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Lyme Disease’s Worst Enemy? It Might Be Foxes

A new study shows that one of the reasons tick-borne diseases are on the rise is because the natural predators of animals ticks feed on are on the decline. According to The New York Times, ticks usually feed on mice, and foxes are natural predators of mice. The study found that in areas where the fox population is low, tick populations are higher. Researchers speculated that a fox in the neighborhood may send mice scurrying underground, leaving ticks with either nothing to feed on, and subsequently dying, or having to feed on other animals that don’t carry disease to humans.

Ticks are not born with the Lyme spirochetes. They pick up the bacteria when feeding on an infected host. Research indicates that white-footed mice infect 75 to 95 percent of larval ticks that feed on them. And, earlier studies have already shown that urban sprawl is contributing to Lyme disease by forcing natural predators of mice — foxes, birds of prey and snakes — out of these neighborhoods.

Still another study found that increases in Lyme disease in the Northeast and Midwest U.S. in the past three decades consistently correlated to declines in red fox. Symptoms of Lyme disease typically start out with unrelenting fatigue, recurring fever, headaches and achy muscles or joints. The disease may then progress to muscle spasms, loss of motor coordination and even intermittent paralysis, meningitis or heart problems.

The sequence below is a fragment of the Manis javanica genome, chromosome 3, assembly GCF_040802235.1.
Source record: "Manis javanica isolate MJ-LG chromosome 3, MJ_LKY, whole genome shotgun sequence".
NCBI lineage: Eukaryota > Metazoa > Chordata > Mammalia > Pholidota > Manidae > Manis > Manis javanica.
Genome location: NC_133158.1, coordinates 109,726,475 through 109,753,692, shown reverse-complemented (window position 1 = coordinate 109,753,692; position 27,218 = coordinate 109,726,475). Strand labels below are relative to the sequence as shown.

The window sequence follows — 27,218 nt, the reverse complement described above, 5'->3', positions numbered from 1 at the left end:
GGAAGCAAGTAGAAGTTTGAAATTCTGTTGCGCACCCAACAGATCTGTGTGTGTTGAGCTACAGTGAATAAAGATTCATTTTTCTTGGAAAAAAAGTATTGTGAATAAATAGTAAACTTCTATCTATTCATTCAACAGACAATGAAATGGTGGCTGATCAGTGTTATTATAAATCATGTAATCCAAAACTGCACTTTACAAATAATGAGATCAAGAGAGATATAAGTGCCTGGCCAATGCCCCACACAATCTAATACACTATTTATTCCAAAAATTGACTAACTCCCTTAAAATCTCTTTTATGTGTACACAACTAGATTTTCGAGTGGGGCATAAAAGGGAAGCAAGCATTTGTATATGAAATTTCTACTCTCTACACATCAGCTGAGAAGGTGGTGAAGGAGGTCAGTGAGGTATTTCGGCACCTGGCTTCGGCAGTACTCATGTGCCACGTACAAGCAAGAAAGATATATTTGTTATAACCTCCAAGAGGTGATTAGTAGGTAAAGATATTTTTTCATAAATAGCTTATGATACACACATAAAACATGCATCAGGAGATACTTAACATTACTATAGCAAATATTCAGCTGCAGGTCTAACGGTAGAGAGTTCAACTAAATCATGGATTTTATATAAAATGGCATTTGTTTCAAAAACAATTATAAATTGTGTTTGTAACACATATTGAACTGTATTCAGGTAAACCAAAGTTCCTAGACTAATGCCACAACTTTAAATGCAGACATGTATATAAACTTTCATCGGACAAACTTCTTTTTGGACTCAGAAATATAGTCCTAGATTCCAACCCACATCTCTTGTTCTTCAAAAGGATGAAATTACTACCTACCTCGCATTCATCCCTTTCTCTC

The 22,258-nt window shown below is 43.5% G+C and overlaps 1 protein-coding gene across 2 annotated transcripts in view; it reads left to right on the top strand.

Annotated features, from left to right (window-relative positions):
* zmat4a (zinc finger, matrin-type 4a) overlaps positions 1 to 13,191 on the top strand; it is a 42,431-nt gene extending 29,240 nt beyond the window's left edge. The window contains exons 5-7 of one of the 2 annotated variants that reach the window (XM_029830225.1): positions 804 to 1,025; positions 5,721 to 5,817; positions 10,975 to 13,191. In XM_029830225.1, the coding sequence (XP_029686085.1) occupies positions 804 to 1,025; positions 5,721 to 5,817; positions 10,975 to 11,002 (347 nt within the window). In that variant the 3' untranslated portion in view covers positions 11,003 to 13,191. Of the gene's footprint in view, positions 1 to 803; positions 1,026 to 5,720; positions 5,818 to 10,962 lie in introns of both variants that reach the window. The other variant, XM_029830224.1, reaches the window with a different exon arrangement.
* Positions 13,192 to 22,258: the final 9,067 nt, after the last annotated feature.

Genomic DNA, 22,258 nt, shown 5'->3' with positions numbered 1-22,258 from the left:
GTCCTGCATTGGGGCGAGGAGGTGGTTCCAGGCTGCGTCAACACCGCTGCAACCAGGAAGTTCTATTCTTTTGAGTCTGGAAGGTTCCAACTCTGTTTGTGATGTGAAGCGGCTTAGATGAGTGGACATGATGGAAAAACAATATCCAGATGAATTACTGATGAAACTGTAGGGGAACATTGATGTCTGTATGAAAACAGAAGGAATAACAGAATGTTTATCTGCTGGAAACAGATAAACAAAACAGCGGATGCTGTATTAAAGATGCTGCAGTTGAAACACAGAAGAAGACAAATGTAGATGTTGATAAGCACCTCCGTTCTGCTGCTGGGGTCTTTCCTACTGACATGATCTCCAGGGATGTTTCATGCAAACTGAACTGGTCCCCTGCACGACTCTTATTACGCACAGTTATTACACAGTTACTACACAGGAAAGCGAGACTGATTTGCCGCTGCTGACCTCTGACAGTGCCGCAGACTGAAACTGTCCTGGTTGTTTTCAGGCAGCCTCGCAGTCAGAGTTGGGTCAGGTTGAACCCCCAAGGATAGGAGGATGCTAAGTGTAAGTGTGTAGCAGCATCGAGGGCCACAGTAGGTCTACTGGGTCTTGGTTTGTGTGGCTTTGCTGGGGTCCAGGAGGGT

Prevent tick bites by staying away from tick-infested areas, wearing light-colored pants and long sleeves if you are in an area where ticks might be, tucking your pants into your socks and checking your body immediately for ticks once you come inside. If you find that a tick has latched onto you, it's very important to remove it properly. Once removed, make sure you save the tick so that it can be tested for presence of pathogenic organisms.
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